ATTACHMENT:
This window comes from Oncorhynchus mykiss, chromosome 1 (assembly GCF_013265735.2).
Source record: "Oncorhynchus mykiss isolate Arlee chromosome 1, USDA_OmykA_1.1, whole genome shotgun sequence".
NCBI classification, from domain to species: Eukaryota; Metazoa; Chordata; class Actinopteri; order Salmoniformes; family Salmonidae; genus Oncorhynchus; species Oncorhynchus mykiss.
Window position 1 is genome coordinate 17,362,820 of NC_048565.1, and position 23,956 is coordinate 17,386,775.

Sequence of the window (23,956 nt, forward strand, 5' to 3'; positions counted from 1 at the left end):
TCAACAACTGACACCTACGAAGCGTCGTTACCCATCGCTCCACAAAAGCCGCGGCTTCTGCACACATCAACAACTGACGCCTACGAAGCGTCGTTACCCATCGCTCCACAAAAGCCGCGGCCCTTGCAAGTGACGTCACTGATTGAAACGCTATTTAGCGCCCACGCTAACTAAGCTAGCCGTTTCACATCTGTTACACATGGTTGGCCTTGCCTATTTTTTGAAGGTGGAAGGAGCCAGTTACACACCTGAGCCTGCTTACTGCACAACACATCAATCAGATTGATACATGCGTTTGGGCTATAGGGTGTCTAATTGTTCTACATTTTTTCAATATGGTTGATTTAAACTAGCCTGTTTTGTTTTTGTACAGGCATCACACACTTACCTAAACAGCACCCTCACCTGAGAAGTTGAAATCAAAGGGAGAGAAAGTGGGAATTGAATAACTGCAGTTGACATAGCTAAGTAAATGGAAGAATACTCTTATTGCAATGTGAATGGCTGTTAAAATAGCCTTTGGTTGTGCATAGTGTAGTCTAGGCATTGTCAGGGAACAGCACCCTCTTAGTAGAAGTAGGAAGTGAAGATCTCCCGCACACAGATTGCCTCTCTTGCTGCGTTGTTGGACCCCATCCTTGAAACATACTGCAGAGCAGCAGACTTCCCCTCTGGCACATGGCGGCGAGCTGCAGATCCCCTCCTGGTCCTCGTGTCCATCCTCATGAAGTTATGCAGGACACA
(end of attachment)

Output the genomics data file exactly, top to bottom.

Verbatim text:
This window comes from Oncorhynchus mykiss, chromosome 1 (assembly GCF_013265735.2).
Source record: "Oncorhynchus mykiss isolate Arlee chromosome 1, USDA_OmykA_1.1, whole genome shotgun sequence".
NCBI classification, from domain to species: Eukaryota; Metazoa; Chordata; class Actinopteri; order Salmoniformes; family Salmonidae; genus Oncorhynchus; species Oncorhynchus mykiss.
Window position 1 is genome coordinate 17,362,820 of NC_048565.1, and position 23,956 is coordinate 17,386,775.

Sequence of the window (23,956 nt, forward strand, 5' to 3'; positions counted from 1 at the left end):
TCAACAACTGACACCTACGAAGCGTCGTTACCCATCGCTCCACAAAAGCCGCGGCTTCTGCACACATCAACAACTGACGCCTACGAAGCGTCGTTACCCATCGCTCCACAAAAGCCGCGGCCCTTGCAAGTGACGTCACTGATTGAAACGCTATTTAGCGCCCACGCTAACTAAGCTAGCCGTTTCACATCTGTTACACATGGTTGGCCTTGCCTATTTTTTGAAGGTGGAAGGAGCCAGTTACACACCTGAGCCTGCTTACTGCACAACACATCAATCAGATTGATACATGCGTTTGGGCTATAGGGTGTCTAATTGTTCTACATTTTTTCAATATGGTTGATTTAAACTAGCCTGTTTTGTTTTTGTACAGGCATCACACACTTACCTAAACAGCACCCTCACCTGAGAAGTTGAAATCAAAGGGAGAGAAAGTGGGAATTGAATAACTGCAGTTGACATAGCTAAGTAAATGGAAGAATACTCTTATTGCAATGTGAATGGCTGTTAAAATAGCCTTTGGTTGTGCATAGTGTAGTCTAGGCATTGTCAGGGAACAGCACCCTCTTAGTAGAAGTAGGAAGTGAAGATCTCCCGCACACAGATTGCCTCTCTTGCTGCGTTGTTGGACCCCATCCTTGAAACATACTGCAGAGCAGCAGACTTCCCCTCTGGCACATGGCGGCGAGCTGCAGATCCCCTCCTGGTCCTCGTGTCCATCCTCATGAAGTTATGCAGGACACA